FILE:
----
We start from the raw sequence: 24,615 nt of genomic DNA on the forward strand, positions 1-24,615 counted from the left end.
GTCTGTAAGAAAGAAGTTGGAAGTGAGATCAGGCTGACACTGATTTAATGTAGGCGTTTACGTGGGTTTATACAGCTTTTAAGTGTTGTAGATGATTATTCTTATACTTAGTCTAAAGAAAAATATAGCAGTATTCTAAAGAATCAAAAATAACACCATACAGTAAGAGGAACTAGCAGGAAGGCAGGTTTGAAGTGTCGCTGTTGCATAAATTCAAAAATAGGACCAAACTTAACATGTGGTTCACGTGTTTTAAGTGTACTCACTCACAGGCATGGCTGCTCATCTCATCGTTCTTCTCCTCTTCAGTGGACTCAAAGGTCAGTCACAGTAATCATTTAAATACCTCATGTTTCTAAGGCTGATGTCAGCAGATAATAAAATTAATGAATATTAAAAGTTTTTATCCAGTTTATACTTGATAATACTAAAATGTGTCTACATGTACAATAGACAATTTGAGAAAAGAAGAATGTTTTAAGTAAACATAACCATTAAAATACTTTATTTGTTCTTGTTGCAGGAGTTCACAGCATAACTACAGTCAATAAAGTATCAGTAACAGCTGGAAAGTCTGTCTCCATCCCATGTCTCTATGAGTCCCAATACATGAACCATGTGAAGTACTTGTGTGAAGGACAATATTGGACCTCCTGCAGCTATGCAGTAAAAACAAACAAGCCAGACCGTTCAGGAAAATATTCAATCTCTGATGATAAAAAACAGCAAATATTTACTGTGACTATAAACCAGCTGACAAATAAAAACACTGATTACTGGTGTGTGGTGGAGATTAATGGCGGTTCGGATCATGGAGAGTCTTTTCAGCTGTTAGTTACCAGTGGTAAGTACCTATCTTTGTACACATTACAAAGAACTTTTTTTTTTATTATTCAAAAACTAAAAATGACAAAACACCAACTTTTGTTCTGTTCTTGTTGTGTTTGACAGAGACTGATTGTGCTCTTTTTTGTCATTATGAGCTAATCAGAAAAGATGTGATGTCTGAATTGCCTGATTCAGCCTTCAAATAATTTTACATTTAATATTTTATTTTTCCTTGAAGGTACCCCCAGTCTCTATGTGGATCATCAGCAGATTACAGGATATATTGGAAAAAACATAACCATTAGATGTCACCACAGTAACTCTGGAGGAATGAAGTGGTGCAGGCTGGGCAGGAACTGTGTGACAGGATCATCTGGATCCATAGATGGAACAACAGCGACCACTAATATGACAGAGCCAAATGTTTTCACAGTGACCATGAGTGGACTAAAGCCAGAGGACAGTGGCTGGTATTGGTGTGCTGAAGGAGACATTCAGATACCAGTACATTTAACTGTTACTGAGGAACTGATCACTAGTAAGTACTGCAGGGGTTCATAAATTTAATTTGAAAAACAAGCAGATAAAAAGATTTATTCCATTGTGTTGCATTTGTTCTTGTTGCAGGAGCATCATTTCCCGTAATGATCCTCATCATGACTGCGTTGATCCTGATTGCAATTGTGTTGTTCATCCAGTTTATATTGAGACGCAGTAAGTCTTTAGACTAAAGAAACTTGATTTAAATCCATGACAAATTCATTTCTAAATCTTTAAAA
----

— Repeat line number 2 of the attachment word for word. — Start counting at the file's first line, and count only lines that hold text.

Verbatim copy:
GTCTGTAAGAAAGAAGTTGGAAGTGAGATCAGGCTGACACTGATTTAATGTAGGCGTTTACGTGGGTTTATACAGCTTTTAAGTGTTGTAGATGATTATTCTTATACTTAGTCTAAAGAAAAATATAGCAGTATTCTAAAGAATCAAAAATAACACCATACAGTAAGAGGAACTAGCAGGAAGGCAGGTTTGAAGTGTCGCTGTTGCATAAATTCAAAAATAGGACCAAACTTAACATGTGGTTCACGTGTTTTAAGTGTACTCACTCACAGGCATGGCTGCTCATCTCATCGTTCTTCTCCTCTTCAGTGGACTCAAAGGTCAGTCACAGTAATCATTTAAATACCTCATGTTTCTAAGGCTGATGTCAGCAGATAATAAAATTAATGAATATTAAAAGTTTTTATCCAGTTTATACTTGATAATACTAAAATGTGTCTACATGTACAATAGACAATTTGAGAAAAGAAGAATGTTTTAAGTAAACATAACCATTAAAATACTTTATTTGTTCTTGTTGCAGGAGTTCACAGCATAACTACAGTCAATAAAGTATCAGTAACAGCTGGAAAGTCTGTCTCCATCCCATGTCTCTATGAGTCCCAATACATGAACCATGTGAAGTACTTGTGTGAAGGACAATATTGGACCTCCTGCAGCTATGCAGTAAAAACAAACAAGCCAGACCGTTCAGGAAAATATTCAATCTCTGATGATAAAAAACAGCAAATATTTACTGTGACTATAAACCAGCTGACAAATAAAAACACTGATTACTGGTGTGTGGTGGAGATTAATGGCGGTTCGGATCATGGAGAGTCTTTTCAGCTGTTAGTTACCAGTGGTAAGTACCTATCTTTGTACACATTACAAAGAACTTTTTTTTTTATTATTCAAAAACTAAAAATGACAAAACACCAACTTTTGTTCTGTTCTTGTTGTGTTTGACAGAGACTGATTGTGCTCTTTTTTGTCATTATGAGCTAATCAGAAAAGATGTGATGTCTGAATTGCCTGATTCAGCCTTCAAATAATTTTACATTTAATATTTTATTTTTCCTTGAAGGTACCCCCAGTCTCTATGTGGATCATCAGCAGATTACAGGATATATTGGAAAAAACATAACCATTAGATGTCACCACAGTAACTCTGGAGGAATGAAGTGGTGCAGGCTGGGCAGGAACTGTGTGACAGGATCATCTGGATCCATAGATGGAACAACAGCGACCACTAATATGACAGAGCCAAATGTTTTCACAGTGACCATGAGTGGACTAAAGCCAGAGGACAGTGGCTGGTATTGGTGTGCTGAAGGAGACATTCAGATACCAGTACATTTAACTGTTACTGAGGAACTGATCACTAGTAAGTACTGCAGGGGTTCATAAATTTAATTTGAAAAACAAGCAGATAAAAAGATTTATTCCATTGTGTTGCATTTGTTCTTGTTGCAGGAGCATCATTTCCCGTAATGATCCTCATCATGACTGCGTTGATCCTGATTGCAATTGTGTTGTTCATCCAGTTTATATTGAGACGCAGTAAGTCTTTAGACTAAAGAAACTTGATTTAAATCCATGACAAATTCATTTCTAAATCTTTAAAA